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Bird Flu Scare Stokes Demand for Medicine

Concerns about hoarding grow as people seek the antiviral drug Tamiflu as a precaution.

November 05, 2005|Rong-Gong Lin II | Times Staff Writer

After reading a magazine article on "The Next Killer Flu," Cindy Gesner felt sick with worry.

The Malibu mother of three wondered what would happen to her young boys if a lethal bird-flu pandemic hit. Would there be enough antiviral drugs for them? Or would the limited supply of Tamiflu in the United States run out?

She immediately asked her sons' pediatrician to prescribe some for a family stash.

Forget it, the doctor told her, explaining that the bird flu wasn't an immediate threat.

Gesner was reassured -- at least until her brother called from the East Coast. "He said, 'Everyone has it. Go get it.' "

So she did.

Gesner is among a growing number of worried well people, as alarmed about avian flu as many were about the anthrax threat four years ago. Back then the drive was to find Cipro, the supposed magic-bullet antibiotic.

For The Record
Los Angeles Times Wednesday November 09, 2005 Home Edition Main News Part A Page 2 National Desk 1 inches; 64 words Type of Material: Correction
Flu fears -- An article in Saturday's California section about the increased demand for flu medication said a Los Angeles doctor had refused to give a prescription for Tamiflu to musician Ernie Fields Jr., and a photo caption with the article said Fields got Tamiflu with the help of a pharmacist friend. In fact, the L.A. doctor prescribed the drug to Fields on Thursday.

Now, it's a race for Tamiflu.

It is no magic bullet, but it could be the best protection available if, as some health forecasters fear, the bird flu hits with the force of the global flu pandemic in 1918. For the near term, there is no commercially available vaccine for the avian virus, H5N1, which has killed about half of the 122 people reported as infected. All of the deaths were in Southeast Asia.

As concern about bird flu draws national headlines, people are growing more intent on snagging a personal supply of antiviral medication, mainly Tamiflu. Doctors say patients are arriving with news clippings in hand, bent on leaving with a signed white slip of security.

But their task has become tougher. This week, scattered pharmacies in Southern California reported that they were out of Tamiflu, which was originally designed to reduce the severity of the conventional flu. And the sole manufacturer, Roche, announced it had suspended sales to nongovernment sources in the United States.

The reason: to discourage hoarding.

The U.S. strategic stockpile has about 2.3 million doses of Tamiflu, with an additional 2 million on order, according to the Department of Health and Human Services. But for an effective response in a flu pandemic, at least 81 million treatment courses of approved antiviral drugs would need to be stockpiled, according to the national Pandemic Influenza Plan.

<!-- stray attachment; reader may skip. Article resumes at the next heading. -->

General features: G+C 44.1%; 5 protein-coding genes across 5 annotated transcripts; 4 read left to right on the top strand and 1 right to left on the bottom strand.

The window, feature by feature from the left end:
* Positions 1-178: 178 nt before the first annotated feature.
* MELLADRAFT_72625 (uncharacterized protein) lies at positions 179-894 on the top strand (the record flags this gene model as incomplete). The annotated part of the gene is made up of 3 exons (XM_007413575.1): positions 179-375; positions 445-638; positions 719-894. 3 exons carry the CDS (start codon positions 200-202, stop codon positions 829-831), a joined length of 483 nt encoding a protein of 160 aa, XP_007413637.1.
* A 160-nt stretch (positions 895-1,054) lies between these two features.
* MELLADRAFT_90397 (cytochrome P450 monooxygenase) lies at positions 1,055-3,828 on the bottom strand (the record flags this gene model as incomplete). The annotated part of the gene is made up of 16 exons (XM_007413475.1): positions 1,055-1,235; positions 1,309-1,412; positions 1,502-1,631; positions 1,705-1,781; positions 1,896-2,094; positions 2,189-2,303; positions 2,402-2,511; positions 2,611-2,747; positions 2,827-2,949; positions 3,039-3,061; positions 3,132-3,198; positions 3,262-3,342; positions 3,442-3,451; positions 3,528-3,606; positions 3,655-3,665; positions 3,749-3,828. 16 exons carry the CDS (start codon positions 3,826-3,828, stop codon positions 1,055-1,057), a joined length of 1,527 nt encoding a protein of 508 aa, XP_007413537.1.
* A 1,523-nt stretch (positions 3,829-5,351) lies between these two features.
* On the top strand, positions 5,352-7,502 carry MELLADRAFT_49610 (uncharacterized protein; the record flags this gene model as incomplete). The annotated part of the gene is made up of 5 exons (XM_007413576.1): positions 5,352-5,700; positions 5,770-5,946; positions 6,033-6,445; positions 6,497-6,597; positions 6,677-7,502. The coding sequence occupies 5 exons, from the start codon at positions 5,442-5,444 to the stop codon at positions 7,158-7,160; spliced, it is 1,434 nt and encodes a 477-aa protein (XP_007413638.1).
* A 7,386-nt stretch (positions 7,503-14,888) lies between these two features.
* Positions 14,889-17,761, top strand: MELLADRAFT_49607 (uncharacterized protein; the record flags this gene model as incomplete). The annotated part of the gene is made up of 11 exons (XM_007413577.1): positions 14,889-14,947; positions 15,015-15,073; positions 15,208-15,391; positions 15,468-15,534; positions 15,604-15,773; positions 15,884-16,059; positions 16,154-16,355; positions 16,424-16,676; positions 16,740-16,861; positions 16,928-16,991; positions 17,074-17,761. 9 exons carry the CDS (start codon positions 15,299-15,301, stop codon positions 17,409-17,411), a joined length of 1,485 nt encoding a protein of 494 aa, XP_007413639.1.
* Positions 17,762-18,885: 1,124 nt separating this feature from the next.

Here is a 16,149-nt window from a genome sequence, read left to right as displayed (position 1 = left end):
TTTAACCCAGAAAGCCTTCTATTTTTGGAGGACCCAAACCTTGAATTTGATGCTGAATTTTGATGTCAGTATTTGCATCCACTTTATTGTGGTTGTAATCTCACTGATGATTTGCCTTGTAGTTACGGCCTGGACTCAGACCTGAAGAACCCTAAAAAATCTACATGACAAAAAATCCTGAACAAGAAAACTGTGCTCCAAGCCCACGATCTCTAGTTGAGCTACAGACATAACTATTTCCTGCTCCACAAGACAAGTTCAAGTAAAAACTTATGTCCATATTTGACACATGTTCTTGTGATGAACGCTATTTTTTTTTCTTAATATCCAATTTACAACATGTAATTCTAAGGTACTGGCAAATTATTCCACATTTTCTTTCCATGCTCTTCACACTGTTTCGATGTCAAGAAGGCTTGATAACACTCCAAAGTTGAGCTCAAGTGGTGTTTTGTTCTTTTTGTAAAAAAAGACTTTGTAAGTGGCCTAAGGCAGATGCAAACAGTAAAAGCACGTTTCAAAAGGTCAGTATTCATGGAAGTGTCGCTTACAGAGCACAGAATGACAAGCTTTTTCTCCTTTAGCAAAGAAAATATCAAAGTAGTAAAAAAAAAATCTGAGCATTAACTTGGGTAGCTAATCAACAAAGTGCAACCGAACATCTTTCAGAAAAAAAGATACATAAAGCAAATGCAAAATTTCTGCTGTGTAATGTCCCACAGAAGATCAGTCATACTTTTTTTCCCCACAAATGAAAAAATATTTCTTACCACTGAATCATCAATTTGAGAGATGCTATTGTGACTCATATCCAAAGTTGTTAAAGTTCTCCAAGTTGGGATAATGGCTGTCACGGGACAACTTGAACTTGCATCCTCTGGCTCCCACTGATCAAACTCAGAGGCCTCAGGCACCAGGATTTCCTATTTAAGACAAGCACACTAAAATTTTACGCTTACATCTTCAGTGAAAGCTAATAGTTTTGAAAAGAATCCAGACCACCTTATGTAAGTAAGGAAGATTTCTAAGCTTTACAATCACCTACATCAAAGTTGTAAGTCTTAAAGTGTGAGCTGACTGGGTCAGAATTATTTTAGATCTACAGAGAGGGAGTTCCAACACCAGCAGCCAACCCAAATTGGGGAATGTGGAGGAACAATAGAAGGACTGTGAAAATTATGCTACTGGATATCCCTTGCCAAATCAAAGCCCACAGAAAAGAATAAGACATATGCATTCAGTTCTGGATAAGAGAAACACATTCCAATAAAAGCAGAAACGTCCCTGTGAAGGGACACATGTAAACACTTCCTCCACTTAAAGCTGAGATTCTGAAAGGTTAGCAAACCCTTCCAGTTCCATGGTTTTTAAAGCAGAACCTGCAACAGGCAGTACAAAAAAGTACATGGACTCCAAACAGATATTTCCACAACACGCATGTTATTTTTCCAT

Although generic manufacturers may enter the market to ease the squeeze -- and ramping up production may not take nearly as long as originally predicted -- not everyone is content to wait.

"It's not just one person getting the prescription," said West Hollywood pharmacy owner Eddie Bubar. "It's almost everybody in the family ... it's two, three, four, five prescriptions, so everybody has a box and can be covered."

Worry seemed to escalate in early October, doctors and druggists said, after President Bush spoke of using the military to enforce possible quarantines in the event of an outbreak.

And they seemed to spike in recent weeks as some experts conceded that the nation was strikingly unprepared for anything like the 1918 pandemic. This week, Congress received a report from the Bush administration predicting that up to 1.9 million people could die in such a scourge today.

So far, the bird strain has been devastating mainly to bird populations in Asia. The fear is that the virus will mutate so that it can spread easily among humans, though many experts say there is no reason to expect such a scenario this flu season.

Gesner was spurred to action in September, when she picked up an arresting issue of National Geographic, with double-page photographs of a cemetery, health workers in biohazard gear and a comatose patient hooked to a ventilator. An elaborate graphic predicted that up to 360 million people could die in a global calamity -- one of the most extreme projections to be published.

"It scared me, and that's why I went to the doctor," Gesner said. "That was the first time I heard about this avian flu."

After the first doctor balked at her request, Gesner tried again. A second pediatrician in the same office was more amenable. Gesner walked out with Tamiflu prescriptions for each of her sons, ages 2, 5 and 8.

Gesner said she felt guilty after the doctor reminded her that Tamiflu was needed for people infected with the conventional flu, especially the elderly and those at high risk of complications.

"I do feel bad about taking it off the shelves," Gesner said. "But in the case of my kids, I'll do anything to keep them protected."

It doesn't hurt to have connections in the health profession.

When a Los Angeles doctor refused to give musician Ernie Fields Jr., 70, a Tamiflu prescription, he called a pharmacist friend in Oklahoma, who agreed to hold some in reserve for him.

It's a "kind of better-safe-than-sorry theory," said Fields, a Mt. Washington resident. "I wanted to make sure that I had it if I needed it."

William Bao, an internist in Hacienda Heights, said he had his own supply on hand.

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